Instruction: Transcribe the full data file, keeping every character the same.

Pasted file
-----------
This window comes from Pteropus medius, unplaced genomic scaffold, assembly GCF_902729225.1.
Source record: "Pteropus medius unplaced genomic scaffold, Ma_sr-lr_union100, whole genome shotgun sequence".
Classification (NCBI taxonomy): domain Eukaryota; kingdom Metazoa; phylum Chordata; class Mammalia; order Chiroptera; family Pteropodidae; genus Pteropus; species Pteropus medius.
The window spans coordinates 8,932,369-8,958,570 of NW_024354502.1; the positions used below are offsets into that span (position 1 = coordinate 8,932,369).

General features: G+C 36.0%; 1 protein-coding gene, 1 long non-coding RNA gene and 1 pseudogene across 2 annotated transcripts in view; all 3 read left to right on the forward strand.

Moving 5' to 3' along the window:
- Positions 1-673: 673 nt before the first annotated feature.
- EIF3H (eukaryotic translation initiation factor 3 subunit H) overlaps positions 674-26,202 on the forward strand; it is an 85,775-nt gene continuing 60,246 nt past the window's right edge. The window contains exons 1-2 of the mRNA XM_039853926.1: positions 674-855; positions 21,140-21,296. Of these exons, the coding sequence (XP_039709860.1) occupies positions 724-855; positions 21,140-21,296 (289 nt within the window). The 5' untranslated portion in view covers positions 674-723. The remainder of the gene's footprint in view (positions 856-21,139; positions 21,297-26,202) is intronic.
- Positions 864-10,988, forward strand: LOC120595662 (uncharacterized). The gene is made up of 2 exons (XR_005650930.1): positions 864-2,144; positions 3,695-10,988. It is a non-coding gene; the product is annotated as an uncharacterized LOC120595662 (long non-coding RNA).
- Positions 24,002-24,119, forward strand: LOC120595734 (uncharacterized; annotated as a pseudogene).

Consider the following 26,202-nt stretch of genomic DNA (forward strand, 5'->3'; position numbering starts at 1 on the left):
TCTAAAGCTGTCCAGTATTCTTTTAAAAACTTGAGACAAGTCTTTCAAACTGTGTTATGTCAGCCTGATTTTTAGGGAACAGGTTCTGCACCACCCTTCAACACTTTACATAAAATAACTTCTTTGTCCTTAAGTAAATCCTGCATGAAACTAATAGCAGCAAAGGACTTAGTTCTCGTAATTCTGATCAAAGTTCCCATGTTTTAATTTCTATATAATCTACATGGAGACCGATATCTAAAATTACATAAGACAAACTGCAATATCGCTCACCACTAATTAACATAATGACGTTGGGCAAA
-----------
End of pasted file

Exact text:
This window comes from Pteropus medius, unplaced genomic scaffold, assembly GCF_902729225.1.
Source record: "Pteropus medius unplaced genomic scaffold, Ma_sr-lr_union100, whole genome shotgun sequence".
Classification (NCBI taxonomy): domain Eukaryota; kingdom Metazoa; phylum Chordata; class Mammalia; order Chiroptera; family Pteropodidae; genus Pteropus; species Pteropus medius.
The window spans coordinates 8,932,369-8,958,570 of NW_024354502.1; the positions used below are offsets into that span (position 1 = coordinate 8,932,369).

General features: G+C 36.0%; 1 protein-coding gene, 1 long non-coding RNA gene and 1 pseudogene across 2 annotated transcripts in view; all 3 read left to right on the forward strand.

Moving 5' to 3' along the window:
- Positions 1-673: 673 nt before the first annotated feature.
- EIF3H (eukaryotic translation initiation factor 3 subunit H) overlaps positions 674-26,202 on the forward strand; it is an 85,775-nt gene continuing 60,246 nt past the window's right edge. The window contains exons 1-2 of the mRNA XM_039853926.1: positions 674-855; positions 21,140-21,296. Of these exons, the coding sequence (XP_039709860.1) occupies positions 724-855; positions 21,140-21,296 (289 nt within the window). The 5' untranslated portion in view covers positions 674-723. The remainder of the gene's footprint in view (positions 856-21,139; positions 21,297-26,202) is intronic.
- Positions 864-10,988, forward strand: LOC120595662 (uncharacterized). The gene is made up of 2 exons (XR_005650930.1): positions 864-2,144; positions 3,695-10,988. It is a non-coding gene; the product is annotated as an uncharacterized LOC120595662 (long non-coding RNA).
- Positions 24,002-24,119, forward strand: LOC120595734 (uncharacterized; annotated as a pseudogene).

Consider the following 26,202-nt stretch of genomic DNA (forward strand, 5'->3'; position numbering starts at 1 on the left):
TCTAAAGCTGTCCAGTATTCTTTTAAAAACTTGAGACAAGTCTTTCAAACTGTGTTATGTCAGCCTGATTTTTAGGGAACAGGTTCTGCACCACCCTTCAACACTTTACATAAAATAACTTCTTTGTCCTTAAGTAAATCCTGCATGAAACTAATAGCAGCAAAGGACTTAGTTCTCGTAATTCTGATCAAAGTTCCCATGTTTTAATTTCTATATAATCTACATGGAGACCGATATCTAAAATTACATAAGACAAACTGCAATATCGCTCACCACTAATTAACATAATGACGTTGGGCAAA